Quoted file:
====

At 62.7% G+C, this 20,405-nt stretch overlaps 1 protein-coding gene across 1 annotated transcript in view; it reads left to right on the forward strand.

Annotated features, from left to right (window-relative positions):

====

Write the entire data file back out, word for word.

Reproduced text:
At 62.7% G+C, this 20,405-nt stretch overlaps 1 protein-coding gene across 1 annotated transcript in view; it reads left to right on the forward strand.

Annotated features, from left to right (window-relative positions):